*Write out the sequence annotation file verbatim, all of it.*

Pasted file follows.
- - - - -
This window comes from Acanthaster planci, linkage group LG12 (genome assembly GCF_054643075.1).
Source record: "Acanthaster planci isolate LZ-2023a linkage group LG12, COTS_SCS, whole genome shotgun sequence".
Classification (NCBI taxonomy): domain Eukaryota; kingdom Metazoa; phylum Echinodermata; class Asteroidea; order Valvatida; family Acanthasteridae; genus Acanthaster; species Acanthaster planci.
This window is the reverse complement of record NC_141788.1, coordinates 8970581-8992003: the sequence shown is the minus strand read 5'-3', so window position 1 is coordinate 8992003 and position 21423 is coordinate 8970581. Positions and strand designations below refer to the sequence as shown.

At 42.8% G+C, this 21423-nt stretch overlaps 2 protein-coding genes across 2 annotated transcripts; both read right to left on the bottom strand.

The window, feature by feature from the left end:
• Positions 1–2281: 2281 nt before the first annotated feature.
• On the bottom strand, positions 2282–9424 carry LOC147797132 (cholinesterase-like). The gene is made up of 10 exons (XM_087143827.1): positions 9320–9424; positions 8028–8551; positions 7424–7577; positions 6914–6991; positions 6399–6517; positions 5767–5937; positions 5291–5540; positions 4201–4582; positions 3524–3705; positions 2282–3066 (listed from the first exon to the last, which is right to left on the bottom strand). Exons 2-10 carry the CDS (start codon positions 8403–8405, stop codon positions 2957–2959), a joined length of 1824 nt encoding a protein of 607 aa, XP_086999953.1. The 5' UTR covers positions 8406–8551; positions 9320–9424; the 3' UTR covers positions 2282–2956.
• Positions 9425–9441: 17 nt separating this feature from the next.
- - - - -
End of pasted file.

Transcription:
This window comes from Acanthaster planci, linkage group LG12 (genome assembly GCF_054643075.1).
Source record: "Acanthaster planci isolate LZ-2023a linkage group LG12, COTS_SCS, whole genome shotgun sequence".
Classification (NCBI taxonomy): domain Eukaryota; kingdom Metazoa; phylum Echinodermata; class Asteroidea; order Valvatida; family Acanthasteridae; genus Acanthaster; species Acanthaster planci.
This window is the reverse complement of record NC_141788.1, coordinates 8970581-8992003: the sequence shown is the minus strand read 5'-3', so window position 1 is coordinate 8992003 and position 21423 is coordinate 8970581. Positions and strand designations below refer to the sequence as shown.

At 42.8% G+C, this 21423-nt stretch overlaps 2 protein-coding genes across 2 annotated transcripts; both read right to left on the bottom strand.

The window, feature by feature from the left end:
• Positions 1–2281: 2281 nt before the first annotated feature.
• On the bottom strand, positions 2282–9424 carry LOC147797132 (cholinesterase-like). The gene is made up of 10 exons (XM_087143827.1): positions 9320–9424; positions 8028–8551; positions 7424–7577; positions 6914–6991; positions 6399–6517; positions 5767–5937; positions 5291–5540; positions 4201–4582; positions 3524–3705; positions 2282–3066 (listed from the first exon to the last, which is right to left on the bottom strand). Exons 2-10 carry the CDS (start codon positions 8403–8405, stop codon positions 2957–2959), a joined length of 1824 nt encoding a protein of 607 aa, XP_086999953.1. The 5' UTR covers positions 8406–8551; positions 9320–9424; the 3' UTR covers positions 2282–2956.
• Positions 9425–9441: 17 nt separating this feature from the next.